In 1922, in the Valley of the Kings, an English archaeologist, Howard Carter, and his billionaire benefactor, Lord Carnarvon, entered the intact tomb of the Pharaoh Tutankhamun, the first people to do so since 3,200 years.
Once century later, now you can take a journey to the heart of the most famous tomb in the world and gaze over what Howard Carter admired!
Many exceptional items are displayed in magnificent settings, including the tomb of the young pharaoh Tutankhamun, recreated using the techniques of the time and in the state discovered by Howard Carter.
Two world firsts feature among the settings:
One of the royal palaces in Amarna; The workshop of Thutmose, the renowned royal sculptor responsible for the bust of Nefertiti, Tutankhamun’s mother.
How was the tomb discovered? What was life like during the pharaoh’s reign? Exactly what are the mysterious circumstances concerning his death? All these questions – and many others – will be answered amidst the amazing ambiances and original artefacts of inestimable quality.
Ancient Egypt as never seen before!
A level of accuracy and historical reliability never previously achieved!
In addition to support for the exhibition through the High Patronage of the Queen, a collection of objects and photos brought back at the time by Queen Elisabeth will be lent by the Royal Household.
All the burial paraphernalia of Tutankhamun has been recreated by specialist craftspeople in order to recreate his tomb in the same state as when it was discovered. 242 artefacts authenticated by the Egyptian Ministry for Antiquities have been lent by the workshops of the Egyptian Museum in Cairo.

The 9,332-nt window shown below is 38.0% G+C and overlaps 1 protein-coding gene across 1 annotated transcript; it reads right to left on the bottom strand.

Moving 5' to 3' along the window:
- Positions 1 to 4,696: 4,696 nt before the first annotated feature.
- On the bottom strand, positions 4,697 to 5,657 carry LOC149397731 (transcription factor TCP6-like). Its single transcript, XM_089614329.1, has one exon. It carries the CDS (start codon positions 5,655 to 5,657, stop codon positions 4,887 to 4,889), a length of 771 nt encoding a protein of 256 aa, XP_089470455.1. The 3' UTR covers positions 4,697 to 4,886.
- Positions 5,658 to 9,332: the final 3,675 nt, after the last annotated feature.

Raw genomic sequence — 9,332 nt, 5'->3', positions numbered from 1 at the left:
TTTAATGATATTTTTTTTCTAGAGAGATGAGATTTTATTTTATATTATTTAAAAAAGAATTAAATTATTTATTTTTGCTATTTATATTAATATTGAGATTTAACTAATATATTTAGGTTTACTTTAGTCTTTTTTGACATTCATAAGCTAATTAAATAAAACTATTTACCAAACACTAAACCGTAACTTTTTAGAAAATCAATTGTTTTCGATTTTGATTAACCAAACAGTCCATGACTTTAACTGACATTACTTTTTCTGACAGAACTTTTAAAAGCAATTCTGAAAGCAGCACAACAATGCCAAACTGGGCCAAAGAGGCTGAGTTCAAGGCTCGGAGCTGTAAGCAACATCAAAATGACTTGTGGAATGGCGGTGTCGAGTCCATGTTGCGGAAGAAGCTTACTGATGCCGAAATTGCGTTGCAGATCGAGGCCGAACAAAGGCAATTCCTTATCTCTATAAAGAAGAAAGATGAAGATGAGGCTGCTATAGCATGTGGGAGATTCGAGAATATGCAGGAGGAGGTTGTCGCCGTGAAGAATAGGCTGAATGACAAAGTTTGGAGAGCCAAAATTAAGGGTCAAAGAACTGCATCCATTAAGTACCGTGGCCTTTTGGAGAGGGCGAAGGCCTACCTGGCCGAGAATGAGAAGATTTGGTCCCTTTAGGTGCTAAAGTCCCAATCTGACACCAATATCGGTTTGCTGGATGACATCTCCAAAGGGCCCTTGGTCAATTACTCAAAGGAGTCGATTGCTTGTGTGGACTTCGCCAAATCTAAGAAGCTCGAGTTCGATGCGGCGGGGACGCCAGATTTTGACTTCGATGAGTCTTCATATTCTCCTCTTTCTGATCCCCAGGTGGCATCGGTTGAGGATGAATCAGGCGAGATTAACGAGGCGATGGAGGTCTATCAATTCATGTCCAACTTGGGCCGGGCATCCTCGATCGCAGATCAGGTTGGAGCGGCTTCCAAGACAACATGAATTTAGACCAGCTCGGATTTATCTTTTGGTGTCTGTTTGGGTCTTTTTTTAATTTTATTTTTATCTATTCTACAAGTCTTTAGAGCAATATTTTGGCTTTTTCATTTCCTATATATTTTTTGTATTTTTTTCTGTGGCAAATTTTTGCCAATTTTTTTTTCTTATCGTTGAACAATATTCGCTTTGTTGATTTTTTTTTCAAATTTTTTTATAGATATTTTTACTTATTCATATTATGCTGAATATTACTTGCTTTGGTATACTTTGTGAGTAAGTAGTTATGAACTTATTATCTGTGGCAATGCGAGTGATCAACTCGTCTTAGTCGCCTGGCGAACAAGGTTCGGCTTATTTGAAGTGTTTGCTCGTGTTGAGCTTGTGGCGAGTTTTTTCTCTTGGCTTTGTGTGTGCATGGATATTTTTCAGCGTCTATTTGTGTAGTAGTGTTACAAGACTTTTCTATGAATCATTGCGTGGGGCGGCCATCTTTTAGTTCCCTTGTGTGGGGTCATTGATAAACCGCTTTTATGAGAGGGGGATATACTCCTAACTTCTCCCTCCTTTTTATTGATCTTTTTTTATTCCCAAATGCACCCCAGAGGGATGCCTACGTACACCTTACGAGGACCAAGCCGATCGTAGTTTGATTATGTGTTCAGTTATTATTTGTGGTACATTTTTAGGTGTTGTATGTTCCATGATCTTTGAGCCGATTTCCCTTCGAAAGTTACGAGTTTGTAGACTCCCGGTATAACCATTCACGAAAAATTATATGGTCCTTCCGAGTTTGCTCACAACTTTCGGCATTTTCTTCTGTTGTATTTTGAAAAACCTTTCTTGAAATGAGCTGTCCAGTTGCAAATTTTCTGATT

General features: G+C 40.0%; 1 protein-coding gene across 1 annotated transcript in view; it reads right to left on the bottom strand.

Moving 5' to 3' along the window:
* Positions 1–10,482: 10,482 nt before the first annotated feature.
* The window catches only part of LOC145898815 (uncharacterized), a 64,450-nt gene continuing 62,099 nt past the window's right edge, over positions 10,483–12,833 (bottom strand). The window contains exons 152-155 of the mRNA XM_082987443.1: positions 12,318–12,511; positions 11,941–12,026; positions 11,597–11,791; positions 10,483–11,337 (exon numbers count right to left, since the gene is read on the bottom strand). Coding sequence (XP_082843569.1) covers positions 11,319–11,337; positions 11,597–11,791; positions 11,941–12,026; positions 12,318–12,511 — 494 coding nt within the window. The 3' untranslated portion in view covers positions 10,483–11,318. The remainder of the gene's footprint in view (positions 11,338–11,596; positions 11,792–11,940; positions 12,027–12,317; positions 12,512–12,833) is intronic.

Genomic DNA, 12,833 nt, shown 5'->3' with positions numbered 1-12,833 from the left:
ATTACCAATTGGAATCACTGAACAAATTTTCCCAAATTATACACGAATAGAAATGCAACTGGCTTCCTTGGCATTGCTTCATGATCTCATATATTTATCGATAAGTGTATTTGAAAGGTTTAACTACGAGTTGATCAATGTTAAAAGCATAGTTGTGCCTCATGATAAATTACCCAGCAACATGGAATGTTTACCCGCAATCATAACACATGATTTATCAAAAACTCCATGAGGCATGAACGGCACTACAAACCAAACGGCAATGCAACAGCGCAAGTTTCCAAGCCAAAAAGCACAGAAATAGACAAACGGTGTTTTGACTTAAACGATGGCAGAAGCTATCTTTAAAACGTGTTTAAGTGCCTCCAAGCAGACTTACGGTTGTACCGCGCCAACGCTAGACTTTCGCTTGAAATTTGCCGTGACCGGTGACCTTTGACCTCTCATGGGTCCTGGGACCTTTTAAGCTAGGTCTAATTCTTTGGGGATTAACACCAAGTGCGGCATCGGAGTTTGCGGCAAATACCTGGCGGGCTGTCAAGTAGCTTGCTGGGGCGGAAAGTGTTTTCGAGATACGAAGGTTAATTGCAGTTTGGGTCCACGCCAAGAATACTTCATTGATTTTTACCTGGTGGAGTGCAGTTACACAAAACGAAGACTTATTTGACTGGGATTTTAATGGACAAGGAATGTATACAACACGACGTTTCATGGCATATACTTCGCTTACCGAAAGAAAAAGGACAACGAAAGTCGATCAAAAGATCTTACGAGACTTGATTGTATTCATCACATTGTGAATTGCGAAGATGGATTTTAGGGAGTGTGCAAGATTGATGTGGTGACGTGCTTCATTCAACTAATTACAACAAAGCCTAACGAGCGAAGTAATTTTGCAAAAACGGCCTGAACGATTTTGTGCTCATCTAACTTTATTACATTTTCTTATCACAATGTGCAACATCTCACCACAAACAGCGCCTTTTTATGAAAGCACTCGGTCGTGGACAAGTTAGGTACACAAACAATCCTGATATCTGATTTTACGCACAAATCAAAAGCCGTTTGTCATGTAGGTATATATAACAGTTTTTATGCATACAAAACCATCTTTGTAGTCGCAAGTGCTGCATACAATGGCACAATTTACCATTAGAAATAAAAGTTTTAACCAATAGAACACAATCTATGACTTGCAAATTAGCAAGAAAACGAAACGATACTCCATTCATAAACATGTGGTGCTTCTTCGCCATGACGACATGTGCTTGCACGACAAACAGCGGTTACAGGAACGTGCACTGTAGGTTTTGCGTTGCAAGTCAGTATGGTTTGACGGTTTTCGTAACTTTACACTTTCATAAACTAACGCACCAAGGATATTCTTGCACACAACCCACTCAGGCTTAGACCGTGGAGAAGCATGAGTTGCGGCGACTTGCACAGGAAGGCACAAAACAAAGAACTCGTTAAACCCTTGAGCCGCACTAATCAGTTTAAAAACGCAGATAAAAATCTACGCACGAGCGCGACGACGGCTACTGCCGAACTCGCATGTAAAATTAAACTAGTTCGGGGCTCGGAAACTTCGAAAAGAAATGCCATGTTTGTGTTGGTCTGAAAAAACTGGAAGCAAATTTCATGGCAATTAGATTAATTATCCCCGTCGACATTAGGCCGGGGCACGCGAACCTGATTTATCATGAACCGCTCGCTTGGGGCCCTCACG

Admire hundreds of original artefacts from international museums and prestigious private collections!
Relive the history of the meeting between the archaeologist Howard Carter and his benefactor Lord Carnarvon. This section will also highlight the clues and events which led to the unearthing of the first steps down into the tomb on 22nd November 1922.
This zone focuses on the tomb and how it was uncovered by Carter and the members of his team during the 10 years following its discovery. A room will also be devoted to analysis of certain items from the digs, which evoke the life of the pharaoh.
The third part of the exhibition concerns the historical and geographical context in which Tutankhamun lived as well as his contemporaries. Specific attention is paid to elements of his life, his regency and his death, whilst also looking at daily life and how society functioned at the time.
Here, we find ourselves at the heart of the events that occurred after the discovery, as well as its direct and indirect impact on politics, the media, Egypto-mania (Tutankhamun mania) and Egyptology in Belgium (embodied by Queen Elisabeth and Jean Capart).
The close cooperation of the finest scientists encapsulates the unprecedented stature of this exhibition.
Two renowned co-curators have been appointed to chair this committee:
DIMITRI LABOURY, Director of research at the F.R.S. - FNRS and Assistant Professor of Art History and Archaeology in Pharaonic Egypt at the University of Liège. A specialist of the era, he has written a major biography on Akhenaton, which is considered a work of reference in the field.
SIMON CONNOR, former curator of the Museo Egizio in Turin and a researcher at the Metropolitan Museum of Art in New York. He is currently a research fellow at the F.R.S. - FNRS and a researcher at the University of Liège.